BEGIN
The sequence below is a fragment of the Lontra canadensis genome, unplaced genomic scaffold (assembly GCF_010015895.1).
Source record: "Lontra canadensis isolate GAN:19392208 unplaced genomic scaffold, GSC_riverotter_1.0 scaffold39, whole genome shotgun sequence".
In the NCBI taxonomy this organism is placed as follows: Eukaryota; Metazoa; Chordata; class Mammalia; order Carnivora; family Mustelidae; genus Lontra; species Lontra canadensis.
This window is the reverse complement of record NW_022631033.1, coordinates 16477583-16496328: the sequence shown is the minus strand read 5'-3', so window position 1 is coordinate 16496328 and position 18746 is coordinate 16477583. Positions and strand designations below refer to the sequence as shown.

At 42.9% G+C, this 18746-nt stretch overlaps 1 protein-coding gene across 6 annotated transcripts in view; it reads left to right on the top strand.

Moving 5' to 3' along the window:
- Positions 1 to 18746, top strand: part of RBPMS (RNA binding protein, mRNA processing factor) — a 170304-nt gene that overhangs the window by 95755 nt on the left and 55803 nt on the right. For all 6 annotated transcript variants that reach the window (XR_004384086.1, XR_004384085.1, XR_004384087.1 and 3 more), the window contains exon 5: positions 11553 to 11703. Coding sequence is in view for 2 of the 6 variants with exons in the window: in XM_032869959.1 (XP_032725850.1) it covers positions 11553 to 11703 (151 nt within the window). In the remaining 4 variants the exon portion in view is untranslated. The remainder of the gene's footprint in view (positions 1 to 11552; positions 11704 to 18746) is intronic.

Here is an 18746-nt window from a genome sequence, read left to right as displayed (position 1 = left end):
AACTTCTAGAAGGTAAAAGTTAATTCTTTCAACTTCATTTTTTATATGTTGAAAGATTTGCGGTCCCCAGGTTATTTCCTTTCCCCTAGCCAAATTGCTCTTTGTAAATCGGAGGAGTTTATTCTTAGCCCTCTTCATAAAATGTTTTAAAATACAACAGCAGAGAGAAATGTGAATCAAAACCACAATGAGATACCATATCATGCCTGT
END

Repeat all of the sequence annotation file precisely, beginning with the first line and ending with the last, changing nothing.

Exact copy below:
The sequence below is a fragment of the Lontra canadensis genome, unplaced genomic scaffold (assembly GCF_010015895.1).
Source record: "Lontra canadensis isolate GAN:19392208 unplaced genomic scaffold, GSC_riverotter_1.0 scaffold39, whole genome shotgun sequence".
In the NCBI taxonomy this organism is placed as follows: Eukaryota; Metazoa; Chordata; class Mammalia; order Carnivora; family Mustelidae; genus Lontra; species Lontra canadensis.
This window is the reverse complement of record NW_022631033.1, coordinates 16477583-16496328: the sequence shown is the minus strand read 5'-3', so window position 1 is coordinate 16496328 and position 18746 is coordinate 16477583. Positions and strand designations below refer to the sequence as shown.

At 42.9% G+C, this 18746-nt stretch overlaps 1 protein-coding gene across 6 annotated transcripts in view; it reads left to right on the top strand.

Moving 5' to 3' along the window:
- Positions 1 to 18746, top strand: part of RBPMS (RNA binding protein, mRNA processing factor) — a 170304-nt gene that overhangs the window by 95755 nt on the left and 55803 nt on the right. For all 6 annotated transcript variants that reach the window (XR_004384086.1, XR_004384085.1, XR_004384087.1 and 3 more), the window contains exon 5: positions 11553 to 11703. Coding sequence is in view for 2 of the 6 variants with exons in the window: in XM_032869959.1 (XP_032725850.1) it covers positions 11553 to 11703 (151 nt within the window). In the remaining 4 variants the exon portion in view is untranslated. The remainder of the gene's footprint in view (positions 1 to 11552; positions 11704 to 18746) is intronic.

Here is an 18746-nt window from a genome sequence, read left to right as displayed (position 1 = left end):
AACTTCTAGAAGGTAAAAGTTAATTCTTTCAACTTCATTTTTTATATGTTGAAAGATTTGCGGTCCCCAGGTTATTTCCTTTCCCCTAGCCAAATTGCTCTTTGTAAATCGGAGGAGTTTATTCTTAGCCCTCTTCATAAAATGTTTTAAAATACAACAGCAGAGAGAAATGTGAATCAAAACCACAATGAGATACCATATCATGCCTGT